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ATTENTION! The number of accepted proposals is already large.

New participants will have very slim chances to win the award.



"Finding a fundamental flaw in the proof of Fermat Last Theorem"

Contest goal: Finding a fundamental error in the proposed proof of Fermat Last Theorem<1>. Winners receive cash awards.

Contest organizer: Dr. Sci, former Professor, Y. K. Shestopaloff.

Reviewers of proposals: Yuri K. Shestopaloff, Alexander Y. Shestopaloff (PhD, Research Fellow at Turing Institute of AI, London, UK).

Rights: Authorship of the proposed proof belongs to Y. K. Shestopaloff<2>, which is confirmed by published material in the form of articles, preprints and books<3>.  

Participants: No restrictions. Participants submit materials with description of errors they found in the proof.

Prerequisites: High School advanced math courses, or the first year University math courses.

Working languages: English or Russian. The proof is available both in English and Russian.

Privacy and security: On acceptance of their materials, participants receive identification number (ID). The organizer displays online only participant's ID.  Organizers do not share the contact information.

Deadline: Contest materials should be submitted before Greenwich noon time, May 31, 2019.

Review time: Tentatively Greenwich noon time, June 20, 2019. If there are too many submissions, review time can be extended.

Extension: The contest can be extended if there is no winner in the previous stage.



In 3 days after the completion of reviews, the contest results are published on the author's website

The reward for finding a fundamental error (see explanation in the "Contest Rules" section) is CAD 7000 (Seven thousand Canadian dollars).

The reward for finding a non-fundamental error is CAD 1000 (One thousand Canadian dollars), provided no participant found a fundamental error.


A winner can be only a registered participant.

In case if several participants find errors, the award is equally shared between the first three.

An award is issued by a cheque written by a Canadian bank in Canadian dollars in the name of a participant indicated in the originally submitted material.

It is responsibility of a participant to cash the issued cheque.



1. Those willing to participate in the contest send their material via email shes(then add a number, the square of 13) The articles with a proof can be downloaded from the Internet (see the link "Downloads" at the top of the page). In all communications, the subject line should start with 'FLT article'. Contest starts from March 1, 2019.

2. Proposals should be submitted as PDF files, in English or in Russian.

3. By submitting their material, participants agree for its use in other publications, accompanied by the appropriate reference to participants' authorship. A participant can ask to place his / her materials on the author's website under his / her ID after the publication of contest results.

4. A fundamental error is such a flaw that makes the proposed conceptual approach fundamentally impossible to use for such a proof.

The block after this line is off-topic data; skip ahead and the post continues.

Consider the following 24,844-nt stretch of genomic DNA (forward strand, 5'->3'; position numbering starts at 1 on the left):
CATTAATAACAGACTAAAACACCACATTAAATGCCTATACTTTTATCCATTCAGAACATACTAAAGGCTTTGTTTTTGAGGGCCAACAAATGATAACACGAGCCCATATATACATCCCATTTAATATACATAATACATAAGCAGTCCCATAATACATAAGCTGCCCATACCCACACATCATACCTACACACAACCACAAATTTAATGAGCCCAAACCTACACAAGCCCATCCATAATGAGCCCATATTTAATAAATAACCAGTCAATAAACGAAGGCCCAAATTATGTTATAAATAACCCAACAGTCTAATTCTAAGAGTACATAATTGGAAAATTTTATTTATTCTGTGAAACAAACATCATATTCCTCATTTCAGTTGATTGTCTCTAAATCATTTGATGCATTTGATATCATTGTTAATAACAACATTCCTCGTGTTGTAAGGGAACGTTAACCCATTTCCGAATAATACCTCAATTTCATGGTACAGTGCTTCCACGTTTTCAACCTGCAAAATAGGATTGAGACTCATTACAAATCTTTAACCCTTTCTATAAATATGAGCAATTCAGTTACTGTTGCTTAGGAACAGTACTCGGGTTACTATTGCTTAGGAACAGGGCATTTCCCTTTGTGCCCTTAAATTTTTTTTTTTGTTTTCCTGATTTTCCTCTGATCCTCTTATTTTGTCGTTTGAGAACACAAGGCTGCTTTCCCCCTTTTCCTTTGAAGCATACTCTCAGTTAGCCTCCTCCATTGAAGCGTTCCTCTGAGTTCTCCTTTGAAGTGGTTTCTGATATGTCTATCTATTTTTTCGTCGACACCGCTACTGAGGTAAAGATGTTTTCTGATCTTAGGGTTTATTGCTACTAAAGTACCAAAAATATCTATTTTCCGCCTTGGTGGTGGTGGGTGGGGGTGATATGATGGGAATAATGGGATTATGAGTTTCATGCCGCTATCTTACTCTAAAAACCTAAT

5. Non-Fundamental error is such a flaw, whose correction does not change the concept of the proof and does not challenge its concept.

6. If a participant substantiates the validity of the proof, with his / her request and explicit permission, the participant's ID can be published on the website with such an information.

7. Additional information will appear on the author's website (see links at the top of the page). Contest info is open for free distribution, copying and publishing in other outlets, with indication of the original source, website



<1> Background info. Fermat Last Theorem was formulated in 1637. (It states that the equation x^n + y^n=z^n has no integer solutions for n>2.) The proof was obtained by A. Wiles in 1995. However, it is so complicated and specialized, that only few people can understand it, who assured the humankind that the proof is correct. This is one of the reasons why the search for a simpler proof continues. Yuri K. Shestopaloff proposed a new conceptual approach and presented such a simpler proof. Knowledge of the first year math courses is sufficient for understanding the proof, maybe even High School advanced math courses. Given the challenging reputation of the problem, the skepticism regarding new proofs is justified. The goal of the contest is to find a fundamental error in the proposed proof (if any).

<2> Yuri K. Shestopaloff received his M.Sc, Ph.D and Doctor of Sciences degrees from Moscow Institute of Physics and Technology, focusing on developing mathematical methods and algorithms for processing and interpretation of remote sensing data. He has worked as a Professor and a Chair at Electrical Engineering Department of Omsk State University of Transport Engineers. Simultaneously, he held positions of the Head of Research Lab and Chief Scientist at Institute of Sensor Microelectronics of Russian Academy of Sciences. Yuri does consulting and research on mathematical methods and computational algorithms in various fields of science and technology. He published seventeen professional books and over hundred academic articles. The results of his researches on financial mathematics received awards, including Dietz Award (2015), from "The Journal of Performance Measurement", which is the main award in financial industry in this area of applied mathematics.

<3> Published books containing the presented proof by Yuri K. Shestopaloff, which confirm his authorship: 1. Shestopaloff Yu. K. (2018) Elementary functions and equations. Modeling natural phenomena, 2d Revised edition, AKVY Press, Toronto; 2. Shestopaloff Yu. K. (2019) Elementary Functions and Equations. Fermat Last Theorem and Transformation of Geometrical Forms. 3d Revised edition, AKVY Press, Toronto.)

 Selected publications by Yu. K. Shestopaloff